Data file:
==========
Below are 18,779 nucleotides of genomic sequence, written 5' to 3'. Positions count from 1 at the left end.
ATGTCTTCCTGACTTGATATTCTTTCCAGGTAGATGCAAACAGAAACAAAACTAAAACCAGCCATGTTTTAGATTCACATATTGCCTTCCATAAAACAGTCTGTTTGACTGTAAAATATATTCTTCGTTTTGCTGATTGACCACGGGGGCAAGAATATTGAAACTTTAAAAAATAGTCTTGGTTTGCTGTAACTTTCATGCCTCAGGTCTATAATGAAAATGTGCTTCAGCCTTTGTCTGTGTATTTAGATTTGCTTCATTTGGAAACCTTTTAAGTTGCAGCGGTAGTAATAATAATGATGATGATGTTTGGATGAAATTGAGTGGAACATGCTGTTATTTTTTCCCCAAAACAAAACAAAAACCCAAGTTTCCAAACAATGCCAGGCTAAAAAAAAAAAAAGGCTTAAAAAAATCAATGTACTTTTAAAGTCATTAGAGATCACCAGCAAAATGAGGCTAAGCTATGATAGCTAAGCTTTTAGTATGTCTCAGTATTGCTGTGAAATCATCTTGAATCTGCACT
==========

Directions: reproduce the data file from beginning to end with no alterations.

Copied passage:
Below are 18,779 nucleotides of genomic sequence, written 5' to 3'. Positions count from 1 at the left end.
ATGTCTTCCTGACTTGATATTCTTTCCAGGTAGATGCAAACAGAAACAAAACTAAAACCAGCCATGTTTTAGATTCACATATTGCCTTCCATAAAACAGTCTGTTTGACTGTAAAATATATTCTTCGTTTTGCTGATTGACCACGGGGGCAAGAATATTGAAACTTTAAAAAATAGTCTTGGTTTGCTGTAACTTTCATGCCTCAGGTCTATAATGAAAATGTGCTTCAGCCTTTGTCTGTGTATTTAGATTTGCTTCATTTGGAAACCTTTTAAGTTGCAGCGGTAGTAATAATAATGATGATGATGTTTGGATGAAATTGAGTGGAACATGCTGTTATTTTTTCCCCAAAACAAAACAAAAACCCAAGTTTCCAAACAATGCCAGGCTAAAAAAAAAAAAAGGCTTAAAAAAATCAATGTACTTTTAAAGTCATTAGAGATCACCAGCAAAATGAGGCTAAGCTATGATAGCTAAGCTTTTAGTATGTCTCAGTATTGCTGTGAAATCATCTTGAATCTGCACT